How I Met My Book: Part II

The last time I wrote about “How I Met My Book,” I talked about some of my favorite inherited books. This time I want to talk about a special variety of book: the unexpected loaner. Sometimes other people get it into their heads that you just have to read a particular book, so they loan it to you, whether you want it or not. The expectation is that you’ll read it, be totally wowed by it, then promptly return it. But, as is so often the case with loaned books, the loan goes on for so long that it turns into permanent ownership. It doesn’t matter whether or not you read the book, or whether or not you even want to keep it. Sometimes the book stubbornly takes up residence on your shelf and never leaves.

My favorite example of that kind of book is the one given to me as a teenager by a boy who, I have to assume now, had a little bit of a crush on me. He was a huge fan of The Beatles, and he wanted me to read his favorite book, John Lennon’s Skywriting by Word of Mouth. So he loaned the book to me.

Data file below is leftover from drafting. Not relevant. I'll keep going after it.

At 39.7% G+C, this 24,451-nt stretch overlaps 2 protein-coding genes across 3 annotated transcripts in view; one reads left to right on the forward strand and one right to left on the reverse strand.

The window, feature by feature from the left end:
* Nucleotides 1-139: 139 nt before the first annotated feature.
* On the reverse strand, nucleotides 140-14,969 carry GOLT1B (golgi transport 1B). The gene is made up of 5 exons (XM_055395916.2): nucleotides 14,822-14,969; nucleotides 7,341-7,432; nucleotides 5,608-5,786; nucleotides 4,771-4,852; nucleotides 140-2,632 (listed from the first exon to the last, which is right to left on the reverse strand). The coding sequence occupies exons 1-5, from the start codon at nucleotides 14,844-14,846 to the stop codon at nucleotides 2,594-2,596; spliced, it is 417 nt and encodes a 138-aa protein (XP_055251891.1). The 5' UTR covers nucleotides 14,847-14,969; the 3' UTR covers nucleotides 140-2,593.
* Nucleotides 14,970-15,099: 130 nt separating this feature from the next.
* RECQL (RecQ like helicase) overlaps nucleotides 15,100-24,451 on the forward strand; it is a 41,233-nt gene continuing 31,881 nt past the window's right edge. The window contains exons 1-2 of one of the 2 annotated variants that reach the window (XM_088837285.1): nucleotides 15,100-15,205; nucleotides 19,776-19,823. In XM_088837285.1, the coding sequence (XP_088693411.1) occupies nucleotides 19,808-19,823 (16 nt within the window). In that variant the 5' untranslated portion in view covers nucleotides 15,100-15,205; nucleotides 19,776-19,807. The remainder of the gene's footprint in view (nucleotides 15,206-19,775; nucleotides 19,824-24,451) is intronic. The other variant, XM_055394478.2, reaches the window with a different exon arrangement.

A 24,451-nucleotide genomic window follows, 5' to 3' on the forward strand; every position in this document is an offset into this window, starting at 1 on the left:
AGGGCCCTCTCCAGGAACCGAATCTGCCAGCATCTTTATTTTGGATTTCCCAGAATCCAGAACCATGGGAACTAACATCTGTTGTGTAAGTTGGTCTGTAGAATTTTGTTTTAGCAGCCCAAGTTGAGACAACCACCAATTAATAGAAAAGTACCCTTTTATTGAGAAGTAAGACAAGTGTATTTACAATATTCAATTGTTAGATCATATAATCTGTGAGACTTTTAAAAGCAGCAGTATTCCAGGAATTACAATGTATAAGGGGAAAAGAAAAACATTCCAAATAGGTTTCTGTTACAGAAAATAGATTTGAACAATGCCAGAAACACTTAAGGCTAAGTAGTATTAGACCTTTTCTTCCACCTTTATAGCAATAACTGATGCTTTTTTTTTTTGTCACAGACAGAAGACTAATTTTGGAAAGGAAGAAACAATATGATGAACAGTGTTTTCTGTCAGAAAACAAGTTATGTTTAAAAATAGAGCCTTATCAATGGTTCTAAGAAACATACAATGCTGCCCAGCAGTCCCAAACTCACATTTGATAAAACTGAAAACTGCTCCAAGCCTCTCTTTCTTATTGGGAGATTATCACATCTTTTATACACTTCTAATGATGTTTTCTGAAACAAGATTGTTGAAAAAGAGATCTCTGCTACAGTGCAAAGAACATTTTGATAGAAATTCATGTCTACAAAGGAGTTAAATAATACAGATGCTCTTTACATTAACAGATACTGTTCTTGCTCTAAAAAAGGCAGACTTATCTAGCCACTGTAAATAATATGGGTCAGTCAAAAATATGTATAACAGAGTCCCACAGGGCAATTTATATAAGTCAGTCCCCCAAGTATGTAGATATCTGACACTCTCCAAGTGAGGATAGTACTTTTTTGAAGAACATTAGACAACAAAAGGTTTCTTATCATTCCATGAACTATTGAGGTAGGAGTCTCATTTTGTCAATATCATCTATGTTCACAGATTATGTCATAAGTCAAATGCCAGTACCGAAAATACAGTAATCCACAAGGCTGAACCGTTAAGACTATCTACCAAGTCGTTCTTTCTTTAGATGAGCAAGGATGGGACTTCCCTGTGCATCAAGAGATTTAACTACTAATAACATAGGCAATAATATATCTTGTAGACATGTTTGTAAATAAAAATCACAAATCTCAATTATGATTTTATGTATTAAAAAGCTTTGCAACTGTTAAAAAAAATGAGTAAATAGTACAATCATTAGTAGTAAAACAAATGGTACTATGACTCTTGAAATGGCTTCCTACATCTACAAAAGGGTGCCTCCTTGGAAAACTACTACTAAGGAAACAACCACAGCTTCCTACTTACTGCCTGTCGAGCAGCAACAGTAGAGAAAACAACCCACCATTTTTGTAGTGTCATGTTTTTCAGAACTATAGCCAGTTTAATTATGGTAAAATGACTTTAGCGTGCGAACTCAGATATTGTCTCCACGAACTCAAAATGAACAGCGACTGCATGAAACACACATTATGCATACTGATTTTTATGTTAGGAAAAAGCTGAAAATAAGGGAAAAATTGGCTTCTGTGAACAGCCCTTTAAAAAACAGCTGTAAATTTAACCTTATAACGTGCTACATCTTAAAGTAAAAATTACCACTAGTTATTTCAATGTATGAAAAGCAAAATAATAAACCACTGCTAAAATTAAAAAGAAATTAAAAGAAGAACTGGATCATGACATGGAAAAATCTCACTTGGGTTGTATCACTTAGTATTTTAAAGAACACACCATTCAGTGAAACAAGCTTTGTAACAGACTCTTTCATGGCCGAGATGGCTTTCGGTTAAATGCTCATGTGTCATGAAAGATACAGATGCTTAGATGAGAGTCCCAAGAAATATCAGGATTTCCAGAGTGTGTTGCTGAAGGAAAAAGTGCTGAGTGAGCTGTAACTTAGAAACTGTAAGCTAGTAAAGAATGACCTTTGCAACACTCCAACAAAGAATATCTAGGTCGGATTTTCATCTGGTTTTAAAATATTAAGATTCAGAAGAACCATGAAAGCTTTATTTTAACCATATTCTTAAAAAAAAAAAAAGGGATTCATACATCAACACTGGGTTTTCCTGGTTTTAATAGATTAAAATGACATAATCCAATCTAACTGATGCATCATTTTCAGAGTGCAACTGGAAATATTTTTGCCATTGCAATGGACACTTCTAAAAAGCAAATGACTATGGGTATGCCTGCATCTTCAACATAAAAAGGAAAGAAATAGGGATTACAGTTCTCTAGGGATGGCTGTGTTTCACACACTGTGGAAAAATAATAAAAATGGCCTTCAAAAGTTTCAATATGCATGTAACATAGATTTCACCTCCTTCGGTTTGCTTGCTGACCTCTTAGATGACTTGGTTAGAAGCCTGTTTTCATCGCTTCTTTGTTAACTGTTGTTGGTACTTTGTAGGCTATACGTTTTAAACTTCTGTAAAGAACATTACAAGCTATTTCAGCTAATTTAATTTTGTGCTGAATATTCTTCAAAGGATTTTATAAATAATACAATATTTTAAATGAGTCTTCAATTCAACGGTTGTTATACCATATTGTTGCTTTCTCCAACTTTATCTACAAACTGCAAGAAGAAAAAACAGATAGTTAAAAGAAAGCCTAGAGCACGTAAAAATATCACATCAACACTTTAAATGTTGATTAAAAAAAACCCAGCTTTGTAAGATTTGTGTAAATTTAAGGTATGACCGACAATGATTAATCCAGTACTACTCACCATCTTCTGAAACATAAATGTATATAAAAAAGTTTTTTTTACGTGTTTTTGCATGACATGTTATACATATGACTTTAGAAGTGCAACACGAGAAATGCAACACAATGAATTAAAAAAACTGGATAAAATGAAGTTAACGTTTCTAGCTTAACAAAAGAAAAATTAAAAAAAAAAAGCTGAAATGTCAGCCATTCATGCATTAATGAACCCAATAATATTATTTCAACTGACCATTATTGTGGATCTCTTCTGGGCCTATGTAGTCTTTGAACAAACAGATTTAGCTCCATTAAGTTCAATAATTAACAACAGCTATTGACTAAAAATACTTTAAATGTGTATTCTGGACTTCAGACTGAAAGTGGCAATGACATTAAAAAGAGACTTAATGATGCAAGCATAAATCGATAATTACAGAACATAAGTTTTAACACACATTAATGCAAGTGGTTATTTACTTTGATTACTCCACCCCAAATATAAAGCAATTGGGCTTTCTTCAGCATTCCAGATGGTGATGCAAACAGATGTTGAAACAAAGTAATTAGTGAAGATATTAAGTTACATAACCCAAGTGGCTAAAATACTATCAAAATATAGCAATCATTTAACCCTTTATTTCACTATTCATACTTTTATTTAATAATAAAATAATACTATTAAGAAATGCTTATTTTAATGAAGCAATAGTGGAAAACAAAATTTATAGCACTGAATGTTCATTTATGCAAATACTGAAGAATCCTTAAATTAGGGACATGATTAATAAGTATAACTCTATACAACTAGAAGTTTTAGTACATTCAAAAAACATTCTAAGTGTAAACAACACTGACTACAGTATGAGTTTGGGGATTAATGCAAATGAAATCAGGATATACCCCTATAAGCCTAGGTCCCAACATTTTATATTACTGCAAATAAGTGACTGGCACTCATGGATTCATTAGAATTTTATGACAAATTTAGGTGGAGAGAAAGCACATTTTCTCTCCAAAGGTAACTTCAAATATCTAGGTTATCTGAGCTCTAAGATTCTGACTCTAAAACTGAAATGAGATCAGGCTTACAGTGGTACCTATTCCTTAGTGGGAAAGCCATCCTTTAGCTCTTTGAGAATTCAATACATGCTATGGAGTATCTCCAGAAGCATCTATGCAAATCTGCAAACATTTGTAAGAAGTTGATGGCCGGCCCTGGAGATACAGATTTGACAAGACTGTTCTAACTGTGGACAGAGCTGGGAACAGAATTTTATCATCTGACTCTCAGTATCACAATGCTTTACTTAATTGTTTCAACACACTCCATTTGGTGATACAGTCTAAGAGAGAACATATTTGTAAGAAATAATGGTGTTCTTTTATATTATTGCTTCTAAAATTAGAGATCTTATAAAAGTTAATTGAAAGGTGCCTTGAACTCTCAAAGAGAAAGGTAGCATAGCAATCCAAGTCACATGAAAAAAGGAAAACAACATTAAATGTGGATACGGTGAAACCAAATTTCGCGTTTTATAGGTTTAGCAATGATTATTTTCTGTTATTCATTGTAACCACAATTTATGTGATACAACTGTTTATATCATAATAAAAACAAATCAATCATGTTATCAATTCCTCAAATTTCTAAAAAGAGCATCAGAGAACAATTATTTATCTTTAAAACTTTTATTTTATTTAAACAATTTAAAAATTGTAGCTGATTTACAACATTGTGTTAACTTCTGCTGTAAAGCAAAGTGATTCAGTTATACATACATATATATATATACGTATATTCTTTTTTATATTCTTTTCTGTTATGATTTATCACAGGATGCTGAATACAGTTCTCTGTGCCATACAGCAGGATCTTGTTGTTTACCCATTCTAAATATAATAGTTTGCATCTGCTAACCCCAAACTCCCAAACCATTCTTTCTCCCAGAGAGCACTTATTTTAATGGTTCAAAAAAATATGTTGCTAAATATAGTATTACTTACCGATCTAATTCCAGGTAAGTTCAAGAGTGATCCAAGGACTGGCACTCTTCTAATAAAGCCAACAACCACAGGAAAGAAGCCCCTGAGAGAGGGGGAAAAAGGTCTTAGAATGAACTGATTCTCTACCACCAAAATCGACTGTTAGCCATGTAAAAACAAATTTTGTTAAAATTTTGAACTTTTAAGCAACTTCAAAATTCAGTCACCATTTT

He and I didn’t move in quite the same circles, though, and it was a while before I saw him again. When I finally did, I was walking out of a restaurant with a group of friends as he was walking in. As we passed by each other, I said, “Hey! I’ve still got your book.” “Keep it!” he replied. Then he turned the corner, and I walked out the door, and that was probably the last time we ever saw each other.

It was not a life-altering event. And, to be honest, I never thought that I’d keep the book. I’d read the first few pages, and they didn’t do anything for me. Once I was free of the obligation to return the book, there was no reason to keep it.

And yet, all these years later, even after purging my library of so many of other books, I still have it. It’s strange how books, even the unread ones, even the ones from people we hardly know, can get strong feelings attached to them. I have a little bit of the hoarder mentality, I guess. Hoarders keep objects that speak to them, not just of the past, but of lost opportunities, missed connections, things that never were but could have been. I recognize that hoarding tendency in myself, and I know that I ought to give the book away.

And I would if it were not for one detail: that boy, long since grown into a man, died in 2014. He was still relatively young when he died, and no doubt he still had countless expectations from life that will never be met. So now, even though I really need to pare down my book collection, I don’t want to give his book away. I feel like it’s keeping some tiny sliver of him alive, just that small moment of time in which our paths crossed. It’s not much, but it makes me feel better. Everybody deserves to be remembered.

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